According to the UN, it is predicted that the human population could reach ten billion people by the year 2050. For broadcaster and naturalist Chris Packham, who has dedicated his life to championing the natural world, the subject of our growing population and the impact it is having on our planet is one of the most vital – and often overlooked – topics of discussion in an era of increasing environmental awareness. Chris is worried that a world of ten billion may simply be too many people for the earth to sustain, given the impact 7.7 billion humans are already having. Travelling around the globe in search of answers to difficult and sometimes controversial questions, Chris investigates why our population is growing so rapidly, what impact it is having on the natural world, and whether there is anything that can be done. Chris travels to Brazil to discover a megacity on the verge of running out of water and an industry expanding to feed our growing numbers – with dire consequences for biodiversity. In Nigeria, a country set to become the third most populous nation on earth by 2050, overtaking the United States, Chris visits an extraordinary community surviving against the odds and a school that might hold the answer to a future fall in the birth rate. Back home in Britain, Chris interviews Sir David Attenborough – like Chris, he is a patron of the charity Population Matters. Chris also examines the role of falling birth rates around the world, the impact of an aging population, and meets a couple who are struggling to get pregnant through IVF. With interviews from several population experts, Chris’s focus ultimately turns to the impact our levels of consumption are already having, and asks whether the world can rebalance to accommodate the needs of over two billion more people.
Documentaries, society

10 Dollar Death Trip

YEAR: 2020 | LENGTH: 1 part (42 minutes)  |  SOURCE: DW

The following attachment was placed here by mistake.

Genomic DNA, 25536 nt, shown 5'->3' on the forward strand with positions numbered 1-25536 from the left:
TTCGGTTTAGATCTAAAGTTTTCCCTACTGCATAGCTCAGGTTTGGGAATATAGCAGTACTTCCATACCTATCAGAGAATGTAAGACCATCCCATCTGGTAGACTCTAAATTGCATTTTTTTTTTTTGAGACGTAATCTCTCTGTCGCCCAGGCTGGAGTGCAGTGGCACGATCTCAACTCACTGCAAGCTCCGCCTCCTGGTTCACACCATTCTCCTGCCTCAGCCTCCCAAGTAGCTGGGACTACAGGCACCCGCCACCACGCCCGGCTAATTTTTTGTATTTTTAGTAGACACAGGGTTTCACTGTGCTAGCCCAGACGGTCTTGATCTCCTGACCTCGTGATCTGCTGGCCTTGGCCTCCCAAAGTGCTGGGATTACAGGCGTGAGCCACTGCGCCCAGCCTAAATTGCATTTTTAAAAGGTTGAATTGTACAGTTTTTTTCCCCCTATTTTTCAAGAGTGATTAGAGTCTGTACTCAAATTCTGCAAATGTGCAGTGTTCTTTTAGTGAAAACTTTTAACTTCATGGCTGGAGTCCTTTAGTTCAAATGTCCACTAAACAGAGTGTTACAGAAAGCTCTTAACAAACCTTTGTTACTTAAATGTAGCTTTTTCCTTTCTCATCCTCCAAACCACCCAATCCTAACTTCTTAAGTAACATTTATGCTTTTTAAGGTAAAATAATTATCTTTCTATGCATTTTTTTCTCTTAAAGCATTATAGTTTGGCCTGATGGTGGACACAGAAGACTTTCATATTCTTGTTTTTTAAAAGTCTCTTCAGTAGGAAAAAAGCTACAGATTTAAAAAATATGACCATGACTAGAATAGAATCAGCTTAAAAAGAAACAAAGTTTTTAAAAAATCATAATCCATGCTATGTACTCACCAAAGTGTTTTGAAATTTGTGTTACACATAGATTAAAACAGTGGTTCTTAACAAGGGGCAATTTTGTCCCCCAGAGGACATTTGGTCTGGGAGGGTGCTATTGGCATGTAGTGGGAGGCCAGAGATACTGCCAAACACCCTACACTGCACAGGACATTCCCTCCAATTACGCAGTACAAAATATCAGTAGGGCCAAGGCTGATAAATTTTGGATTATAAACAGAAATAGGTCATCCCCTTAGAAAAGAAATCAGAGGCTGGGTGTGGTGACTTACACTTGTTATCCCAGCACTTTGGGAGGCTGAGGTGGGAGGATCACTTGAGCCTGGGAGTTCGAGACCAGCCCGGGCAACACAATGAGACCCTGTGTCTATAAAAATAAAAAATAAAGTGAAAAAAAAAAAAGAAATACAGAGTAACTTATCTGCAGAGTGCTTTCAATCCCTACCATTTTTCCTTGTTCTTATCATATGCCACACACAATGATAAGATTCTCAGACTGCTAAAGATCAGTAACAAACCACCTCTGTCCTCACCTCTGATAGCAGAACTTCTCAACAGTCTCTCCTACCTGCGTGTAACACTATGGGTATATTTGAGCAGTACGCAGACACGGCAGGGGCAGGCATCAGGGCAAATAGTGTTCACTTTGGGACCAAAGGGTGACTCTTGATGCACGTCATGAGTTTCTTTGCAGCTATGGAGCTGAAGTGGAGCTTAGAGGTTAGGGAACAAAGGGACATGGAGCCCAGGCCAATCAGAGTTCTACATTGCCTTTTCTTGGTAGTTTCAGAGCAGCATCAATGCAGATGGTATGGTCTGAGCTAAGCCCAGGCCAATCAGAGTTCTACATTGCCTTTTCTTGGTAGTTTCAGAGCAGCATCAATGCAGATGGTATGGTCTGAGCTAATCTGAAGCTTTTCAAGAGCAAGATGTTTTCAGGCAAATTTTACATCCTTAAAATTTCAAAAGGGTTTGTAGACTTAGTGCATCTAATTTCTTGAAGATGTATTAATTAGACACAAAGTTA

description:

The world is fighting a deadly pandemic, but over in North America another heartbreaking public health crisis is still raging. A synthetic drug is killing more people than gun crime, homicide and car accidents combined. One hundred times stronger than heroin, the opioid fentanyl is cheap, potent and can be sent through the post. These market forces have seen it replacing heroin and causing unprecedented death, destruction and misery. The death toll has disproportionately affected the homeless and already marginalized. Now, due to its strength and low cost, the drug is also starting to be mixed into party drugs, such as cocaine and cannabis – with fatal results. The documentary travels to Vancouver, the epicenter of the fentanyl epidemic to meet with health care workers, activists, fentanyl dealers and addicts. It shows some of the radical initiatives fighting the abuse of this drug, and asks what the world could face if the fentanyl epidemic spreads outside of North America.
Documentaries, society

The Elephant In The Living Room

YEAR: 2010 | LENGTH: 1 part (96 minutes)  |  SOURCE: WIKIPEDIA

description:

The Elephant in the Living Room is an American documentary film about the topic of exotic pets kept in homes in the United States and about the controversy surrounding this topic. In some U.S. states there are currently no laws that prohibit keeping exotic animals as pets, and this documentary presents incidents in which their owners and people around them are put in serious danger and hurt by these animals.